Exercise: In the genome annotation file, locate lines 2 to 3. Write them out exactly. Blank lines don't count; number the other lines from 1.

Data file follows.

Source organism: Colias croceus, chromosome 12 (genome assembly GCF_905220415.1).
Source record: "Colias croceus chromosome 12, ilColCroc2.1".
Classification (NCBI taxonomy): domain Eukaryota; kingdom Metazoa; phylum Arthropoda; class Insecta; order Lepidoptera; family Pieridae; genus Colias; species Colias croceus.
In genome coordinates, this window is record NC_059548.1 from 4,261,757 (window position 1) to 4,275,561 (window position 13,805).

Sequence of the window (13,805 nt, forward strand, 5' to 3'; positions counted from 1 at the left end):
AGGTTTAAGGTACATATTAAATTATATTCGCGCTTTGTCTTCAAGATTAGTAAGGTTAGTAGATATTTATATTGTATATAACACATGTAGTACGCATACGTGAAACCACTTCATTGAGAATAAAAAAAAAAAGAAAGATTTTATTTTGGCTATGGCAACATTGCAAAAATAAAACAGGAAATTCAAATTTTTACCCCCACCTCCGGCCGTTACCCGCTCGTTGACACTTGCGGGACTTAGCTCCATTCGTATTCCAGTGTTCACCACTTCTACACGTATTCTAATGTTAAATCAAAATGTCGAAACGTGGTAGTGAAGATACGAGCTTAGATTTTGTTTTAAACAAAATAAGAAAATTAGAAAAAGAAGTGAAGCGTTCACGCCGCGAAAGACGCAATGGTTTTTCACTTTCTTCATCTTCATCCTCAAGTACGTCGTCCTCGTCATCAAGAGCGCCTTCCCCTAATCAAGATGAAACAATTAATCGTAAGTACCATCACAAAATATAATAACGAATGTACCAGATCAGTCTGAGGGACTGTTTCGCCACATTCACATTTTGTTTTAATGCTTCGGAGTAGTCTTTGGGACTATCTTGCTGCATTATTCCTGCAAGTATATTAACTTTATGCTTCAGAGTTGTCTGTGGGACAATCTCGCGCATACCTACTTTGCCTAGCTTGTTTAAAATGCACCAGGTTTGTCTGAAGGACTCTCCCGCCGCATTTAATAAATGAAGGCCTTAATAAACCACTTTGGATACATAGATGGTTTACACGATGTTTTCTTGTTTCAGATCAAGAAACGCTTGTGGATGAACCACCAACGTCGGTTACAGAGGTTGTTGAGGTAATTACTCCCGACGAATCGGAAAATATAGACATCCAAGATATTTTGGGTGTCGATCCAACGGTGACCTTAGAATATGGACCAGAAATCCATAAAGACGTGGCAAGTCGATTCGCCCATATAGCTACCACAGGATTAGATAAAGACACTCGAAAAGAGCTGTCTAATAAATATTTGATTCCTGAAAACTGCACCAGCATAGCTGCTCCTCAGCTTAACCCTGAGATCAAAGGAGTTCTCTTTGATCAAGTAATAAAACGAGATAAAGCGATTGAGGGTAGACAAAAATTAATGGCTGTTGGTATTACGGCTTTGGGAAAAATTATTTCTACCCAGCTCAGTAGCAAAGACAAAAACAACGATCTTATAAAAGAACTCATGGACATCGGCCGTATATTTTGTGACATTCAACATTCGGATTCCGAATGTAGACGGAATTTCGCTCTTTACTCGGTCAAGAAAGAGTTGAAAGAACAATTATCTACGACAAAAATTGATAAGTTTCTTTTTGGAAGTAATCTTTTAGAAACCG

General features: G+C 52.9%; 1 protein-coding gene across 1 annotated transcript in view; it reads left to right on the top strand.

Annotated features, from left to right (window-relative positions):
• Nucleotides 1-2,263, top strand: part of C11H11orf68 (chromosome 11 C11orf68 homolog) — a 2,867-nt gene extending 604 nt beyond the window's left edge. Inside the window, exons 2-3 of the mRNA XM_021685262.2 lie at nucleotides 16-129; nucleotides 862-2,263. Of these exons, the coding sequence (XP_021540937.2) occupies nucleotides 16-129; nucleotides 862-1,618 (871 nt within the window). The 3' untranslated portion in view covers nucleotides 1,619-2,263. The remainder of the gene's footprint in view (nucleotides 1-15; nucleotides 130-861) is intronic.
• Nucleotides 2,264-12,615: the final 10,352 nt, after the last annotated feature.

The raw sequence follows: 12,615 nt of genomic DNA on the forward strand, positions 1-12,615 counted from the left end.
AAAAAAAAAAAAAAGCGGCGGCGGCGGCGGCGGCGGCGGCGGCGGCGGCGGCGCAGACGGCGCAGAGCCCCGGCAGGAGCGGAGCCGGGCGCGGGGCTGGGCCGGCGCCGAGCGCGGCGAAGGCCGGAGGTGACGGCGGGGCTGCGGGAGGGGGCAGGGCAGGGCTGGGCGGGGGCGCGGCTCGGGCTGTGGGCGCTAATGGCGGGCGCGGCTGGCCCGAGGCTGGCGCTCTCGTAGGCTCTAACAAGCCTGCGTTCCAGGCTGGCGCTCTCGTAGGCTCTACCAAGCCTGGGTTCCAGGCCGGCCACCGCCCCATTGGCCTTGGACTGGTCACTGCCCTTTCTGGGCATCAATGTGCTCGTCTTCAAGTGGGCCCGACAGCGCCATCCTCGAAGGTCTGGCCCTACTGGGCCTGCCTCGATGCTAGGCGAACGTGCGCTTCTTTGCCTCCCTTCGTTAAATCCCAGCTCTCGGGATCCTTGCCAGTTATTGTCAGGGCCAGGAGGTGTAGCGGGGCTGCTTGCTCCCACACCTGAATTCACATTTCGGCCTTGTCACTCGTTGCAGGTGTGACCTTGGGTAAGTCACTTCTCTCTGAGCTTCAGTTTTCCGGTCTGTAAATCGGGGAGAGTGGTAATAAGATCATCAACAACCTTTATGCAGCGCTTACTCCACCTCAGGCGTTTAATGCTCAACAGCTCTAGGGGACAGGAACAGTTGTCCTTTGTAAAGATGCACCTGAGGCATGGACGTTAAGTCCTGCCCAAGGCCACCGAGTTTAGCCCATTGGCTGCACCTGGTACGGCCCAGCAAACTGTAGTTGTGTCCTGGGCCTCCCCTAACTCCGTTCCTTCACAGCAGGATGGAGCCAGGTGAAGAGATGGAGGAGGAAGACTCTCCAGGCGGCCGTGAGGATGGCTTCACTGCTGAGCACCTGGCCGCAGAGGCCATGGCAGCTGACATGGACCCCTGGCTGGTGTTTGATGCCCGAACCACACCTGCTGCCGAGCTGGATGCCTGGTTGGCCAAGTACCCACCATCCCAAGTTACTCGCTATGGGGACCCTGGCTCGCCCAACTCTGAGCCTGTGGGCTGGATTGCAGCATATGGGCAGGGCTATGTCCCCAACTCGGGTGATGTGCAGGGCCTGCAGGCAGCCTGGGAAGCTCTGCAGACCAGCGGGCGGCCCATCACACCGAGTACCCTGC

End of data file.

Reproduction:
Source record: "Colias croceus chromosome 12, ilColCroc2.1".
Classification (NCBI taxonomy): domain Eukaryota; kingdom Metazoa; phylum Arthropoda; class Insecta; order Lepidoptera; family Pieridae; genus Colias; species Colias croceus.